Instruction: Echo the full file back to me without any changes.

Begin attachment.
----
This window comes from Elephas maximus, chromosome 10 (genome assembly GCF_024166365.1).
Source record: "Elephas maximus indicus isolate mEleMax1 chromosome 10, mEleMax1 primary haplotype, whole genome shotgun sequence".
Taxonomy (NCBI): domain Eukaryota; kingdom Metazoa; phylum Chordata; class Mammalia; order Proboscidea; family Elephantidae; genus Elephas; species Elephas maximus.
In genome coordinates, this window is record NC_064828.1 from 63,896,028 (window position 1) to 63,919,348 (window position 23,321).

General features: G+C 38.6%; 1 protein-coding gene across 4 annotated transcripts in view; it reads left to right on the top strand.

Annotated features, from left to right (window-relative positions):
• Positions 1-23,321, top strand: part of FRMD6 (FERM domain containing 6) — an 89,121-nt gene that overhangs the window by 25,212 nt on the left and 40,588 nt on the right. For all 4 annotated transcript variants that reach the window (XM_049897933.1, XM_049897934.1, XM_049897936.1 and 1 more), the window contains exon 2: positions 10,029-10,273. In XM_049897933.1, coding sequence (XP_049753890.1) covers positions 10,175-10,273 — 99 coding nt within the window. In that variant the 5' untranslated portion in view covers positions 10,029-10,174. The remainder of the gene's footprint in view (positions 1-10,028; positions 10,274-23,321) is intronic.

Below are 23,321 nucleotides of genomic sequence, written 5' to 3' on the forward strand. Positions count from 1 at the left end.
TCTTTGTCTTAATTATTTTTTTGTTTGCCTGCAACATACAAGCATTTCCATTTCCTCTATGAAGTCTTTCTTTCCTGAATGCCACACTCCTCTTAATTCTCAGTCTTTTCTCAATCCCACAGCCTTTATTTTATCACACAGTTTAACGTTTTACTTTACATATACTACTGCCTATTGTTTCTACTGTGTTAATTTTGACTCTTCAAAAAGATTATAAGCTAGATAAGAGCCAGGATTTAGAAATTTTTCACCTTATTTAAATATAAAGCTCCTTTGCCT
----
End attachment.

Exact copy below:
This window comes from Elephas maximus, chromosome 10 (genome assembly GCF_024166365.1).
Source record: "Elephas maximus indicus isolate mEleMax1 chromosome 10, mEleMax1 primary haplotype, whole genome shotgun sequence".
Taxonomy (NCBI): domain Eukaryota; kingdom Metazoa; phylum Chordata; class Mammalia; order Proboscidea; family Elephantidae; genus Elephas; species Elephas maximus.
In genome coordinates, this window is record NC_064828.1 from 63,896,028 (window position 1) to 63,919,348 (window position 23,321).

General features: G+C 38.6%; 1 protein-coding gene across 4 annotated transcripts in view; it reads left to right on the top strand.

Annotated features, from left to right (window-relative positions):
• Positions 1-23,321, top strand: part of FRMD6 (FERM domain containing 6) — an 89,121-nt gene that overhangs the window by 25,212 nt on the left and 40,588 nt on the right. For all 4 annotated transcript variants that reach the window (XM_049897933.1, XM_049897934.1, XM_049897936.1 and 1 more), the window contains exon 2: positions 10,029-10,273. In XM_049897933.1, coding sequence (XP_049753890.1) covers positions 10,175-10,273 — 99 coding nt within the window. In that variant the 5' untranslated portion in view covers positions 10,029-10,174. The remainder of the gene's footprint in view (positions 1-10,028; positions 10,274-23,321) is intronic.

Below are 23,321 nucleotides of genomic sequence, written 5' to 3' on the forward strand. Positions count from 1 at the left end.
TCTTTGTCTTAATTATTTTTTTGTTTGCCTGCAACATACAAGCATTTCCATTTCCTCTATGAAGTCTTTCTTTCCTGAATGCCACACTCCTCTTAATTCTCAGTCTTTTCTCAATCCCACAGCCTTTATTTTATCACACAGTTTAACGTTTTACTTTACATATACTACTGCCTATTGTTTCTACTGTGTTAATTTTGACTCTTCAAAAAGATTATAAGCTAGATAAGAGCCAGGATTTAGAAATTTTTCACCTTATTTAAATATAAAGCTCCTTTGCCT